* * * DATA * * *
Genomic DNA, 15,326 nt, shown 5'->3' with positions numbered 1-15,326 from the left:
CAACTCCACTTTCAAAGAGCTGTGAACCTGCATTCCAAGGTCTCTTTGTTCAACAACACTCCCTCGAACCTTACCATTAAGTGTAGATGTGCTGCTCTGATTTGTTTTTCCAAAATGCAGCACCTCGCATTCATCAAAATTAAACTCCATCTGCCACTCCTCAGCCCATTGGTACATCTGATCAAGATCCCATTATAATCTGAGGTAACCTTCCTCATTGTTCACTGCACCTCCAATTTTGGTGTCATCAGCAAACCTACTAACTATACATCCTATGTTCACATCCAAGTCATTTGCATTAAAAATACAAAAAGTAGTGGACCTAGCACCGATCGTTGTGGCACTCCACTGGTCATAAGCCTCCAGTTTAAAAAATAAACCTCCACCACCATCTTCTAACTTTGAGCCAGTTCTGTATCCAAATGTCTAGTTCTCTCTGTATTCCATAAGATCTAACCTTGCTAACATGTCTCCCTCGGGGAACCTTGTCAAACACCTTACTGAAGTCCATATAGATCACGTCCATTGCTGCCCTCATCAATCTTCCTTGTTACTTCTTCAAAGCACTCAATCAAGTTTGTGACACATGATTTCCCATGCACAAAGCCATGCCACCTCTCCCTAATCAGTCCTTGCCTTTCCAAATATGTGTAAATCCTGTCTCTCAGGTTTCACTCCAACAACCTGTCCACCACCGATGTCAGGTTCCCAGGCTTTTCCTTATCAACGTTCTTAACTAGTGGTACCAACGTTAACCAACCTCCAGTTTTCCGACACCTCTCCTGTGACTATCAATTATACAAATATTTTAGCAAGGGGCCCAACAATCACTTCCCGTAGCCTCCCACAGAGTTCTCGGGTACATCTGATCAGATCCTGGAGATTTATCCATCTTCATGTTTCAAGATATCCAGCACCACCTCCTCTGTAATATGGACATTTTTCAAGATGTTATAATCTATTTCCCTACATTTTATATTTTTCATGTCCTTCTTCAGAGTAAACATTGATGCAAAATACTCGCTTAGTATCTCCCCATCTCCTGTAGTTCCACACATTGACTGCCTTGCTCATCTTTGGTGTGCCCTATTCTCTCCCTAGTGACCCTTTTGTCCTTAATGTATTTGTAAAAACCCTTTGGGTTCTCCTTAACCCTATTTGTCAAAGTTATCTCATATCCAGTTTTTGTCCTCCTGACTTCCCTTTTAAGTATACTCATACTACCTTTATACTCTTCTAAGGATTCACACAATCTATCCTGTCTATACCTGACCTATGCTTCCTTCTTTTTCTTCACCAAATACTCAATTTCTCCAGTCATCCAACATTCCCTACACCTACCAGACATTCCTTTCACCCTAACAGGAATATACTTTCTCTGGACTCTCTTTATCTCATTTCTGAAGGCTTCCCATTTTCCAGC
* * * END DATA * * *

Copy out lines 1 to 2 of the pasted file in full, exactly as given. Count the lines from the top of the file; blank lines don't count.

Genomic DNA, 15,326 nt, shown 5'->3' with positions numbered 1-15,326 from the left:
CAACTCCACTTTCAAAGAGCTGTGAACCTGCATTCCAAGGTCTCTTTGTTCAACAACACTCCCTCGAACCTTACCATTAAGTGTAGATGTGCTGCTCTGATTTGTTTTTCCAAAATGCAGCACCTCGCATTCATCAAAATTAAACTCCATCTGCCACTCCTCAGCCCATTGGTACATCTGATCAAGATCCCATTATAATCTGAGGTAACCTTCCTCATTGTTCACTGCACCTCCAATTTTGGTGTCATCAGCAAACCTACTAACTATACATCCTATGTTCACATCCAAGTCATTTGCATTAAAAATACAAAAAGTAGTGGACCTAGCACCGATCGTTGTGGCACTCCACTGGTCATAAGCCTCCAGTTTAAAAAATAAACCTCCACCACCATCTTCTAACTTTGAGCCAGTTCTGTATCCAAATGTCTAGTTCTCTCTGTATTCCATAAGATCTAACCTTGCTAACATGTCTCCCTCGGGGAACCTTGTCAAACACCTTACTGAAGTCCATATAGATCACGTCCATTGCTGCCCTCATCAATCTTCCTTGTTACTTCTTCAAAGCACTCAATCAAGTTTGTGACACATGATTTCCCATGCACAAAGCCATGCCACCTCTCCCTAATCAGTCCTTGCCTTTCCAAATATGTGTAAATCCTGTCTCTCAGGTTTCACTCCAACAACCTGTCCACCACCGATGTCAGGTTCCCAGGCTTTTCCTTATCAACGTTCTTAACTAGTGGTACCAACGTTAACCAACCTCCAGTTTTCCGACACCTCTCCTGTGACTATCAATTATACAAATATTTTAGCAAGGGGCCCAACAATCACTTCCCGTAGCCTCCCACAGAGTTCTCGGGTACATCTGATCAGATCCTGGAGATTTATCCATCTTCATGTTTCAAGATATCCAGCACCACCTCCTCTGTAATATGGACATTTTTCAAGATGTTATAATCTATTTCCCTACATTTTATATTTTTCATGTCCTTCTTCAGAGTAAACATTGATGCAAAATACTCGCTTAGTATCTCCCCATCTCCTGTAGTTCCACACATTGACTGCCTTGCTCATCTTTGGTGTGCCCTATTCTCTCCCTAGTGACCCTTTTGTCCTTAATGTATTTGTAAAAACCCTTTGGGTTCTCCTTAACCCTATTTGTCAAAGTTATCTCATATCCAGTTTTTGTCCTCCTGACTTCCCTTTTAAGTATACTCATACTACCTTTATACTCTTCTAAGGATTCACACAATCTATCCTGTCTATACCTGACCTATGCTTCCTTCTTTTTCTTCACCAAATACTCAATTTCTCCAGTCATCCAACATTCCCTACACCTACCAGACATTCCTTTCACCCTAACAGGAATATACTTTCTCTGGACTCTCTTTATCTCATTTCTGAAGGCTTCCCATTTTCCAGC